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Tennis Vision: Are You Really Seeing the Ball?

May 25, 2005 01:15 PM

By Jim Brown, Ph.D., author, Tennis: Steps to Success -3rd Edition (Human Kinetics Publishers)

We have known how to record physical movements on film for more than a century. There have been ways to record eye movement since the 1960s. But only recently has there been a method of recording physical movement and eye movement simultaneously.

Joan Vickers, Ph.D., a professor in the Faculty of Kinesiology at the University of Calgary, has taken that technology and applied it to sports vision and performance. In a series of studies, Vickers and her colleagues are analyzing the results of high-speed cameras to help tennis players, volleyball players, and other athletes improve their skills through a "vision-in-action" training program.

A player is fitted with a two-camera, eye-tracking helmet (one camera viewing the scene, the other following eye movement), while a third camera records every move made by the athlete. In tennis, for example, the investigator can determine if the service receiver is looking at the ball, when he or she is looking at it, and what that person's body is doing before and during the action. Those elements are then locked together in time and put on a videotape. What Vickers is learning could change the way sports training is conducted.

"Elite players in volleyball," says Vickers, "receive the serve and get the ball to the setter 63 percent of the time. We found a male player who had a 64 percent rating and recorded his eye movements. Then we looked at the eye movements of Team Canada (men’s team), identified those who were not tracking the ball as well, and established a relationship between poor tracking and less skilled performance on receiving and passing."

Perpetual Motion a Problem
"Players who were having the most problems (including those in tennis) were in perpetual motion," continues Vickers. "They were too active. The world-class volleyball player would stand and watch the ball almost 400 milliseconds before moving. Before he took his first step, he knew what the ball was doing. We also found that lesser players tracked the ball for shorter periods of time. What is really interesting is that there were no significant differences in terms of other physical abilities between the elite player and those at a slightly lower level. The difference in performance was in perception, tracking, and attention."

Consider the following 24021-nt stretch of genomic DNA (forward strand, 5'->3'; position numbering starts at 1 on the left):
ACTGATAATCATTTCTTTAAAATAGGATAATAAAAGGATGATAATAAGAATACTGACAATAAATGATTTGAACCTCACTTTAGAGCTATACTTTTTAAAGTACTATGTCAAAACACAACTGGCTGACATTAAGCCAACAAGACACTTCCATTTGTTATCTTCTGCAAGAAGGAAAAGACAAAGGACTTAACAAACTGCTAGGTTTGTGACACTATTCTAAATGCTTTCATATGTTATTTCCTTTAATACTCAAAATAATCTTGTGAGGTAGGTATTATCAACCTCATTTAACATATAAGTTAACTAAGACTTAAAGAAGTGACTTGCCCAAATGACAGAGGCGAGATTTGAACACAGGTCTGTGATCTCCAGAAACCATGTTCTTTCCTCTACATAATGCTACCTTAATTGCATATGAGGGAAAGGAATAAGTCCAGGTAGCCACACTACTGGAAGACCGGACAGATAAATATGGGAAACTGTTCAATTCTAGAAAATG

"We also pre-tested athletes, put them through a six-week training program, followed them for three years, and compared their skills to eight equally-matched players. Those who had been trained with the vision-in-action system averaged more than 70 percent on the skill, almost ten percent higher than the control group."

Several drills have been developed to enhance "gaze behavior," as this process is also called. In one of them, volleyball players were asked to receive balls marked with a number and to call out the number. Then a letter was added to the number and players had to recognize both. Next, a barrier was placed between the server and the receiver so that the receiver couldn't see the ball until it was well out of the server's hand. Finally, the receivers began the drill with their backs to the server, then had to turn, call out the number and letter before receiving the ball and passing it to the setter. This kind of drill could easily be designed to fit tennis.

"This unlocks tremendous potential," says Vickers. "We just finished a basketball study in which free-throw shooters improved accuracy 13 percent in practice and two percent in games. Now, we are looking at tennis players, hockey players, table tennis players, and athletes in other sports. There is no reason why the vision-in-action principle won't apply to all of them."

Vickers says that athletes are amazed when they learn that they are not keeping their eyes on the ball. Players and their coaches can see the results because the videotapes are personalized. Some athletes even change technique (without coaching) as a result of improved focusing or tracking ability. The system shows them a side of performance they've never seen before.

The next steps are for the Vickers research team to continue testing individual athletes, to validate the results of vision training in other sports, and to develop sport-specific training videos that would be available to athletes everywhere.

© 2005 HMS Publishing, Inc.
Jim Brown will be contributing new content to this site on a monthly basis. If you have a question for Dr. Brown please feel free to email him at
sportsmed@mindspring.com.

 

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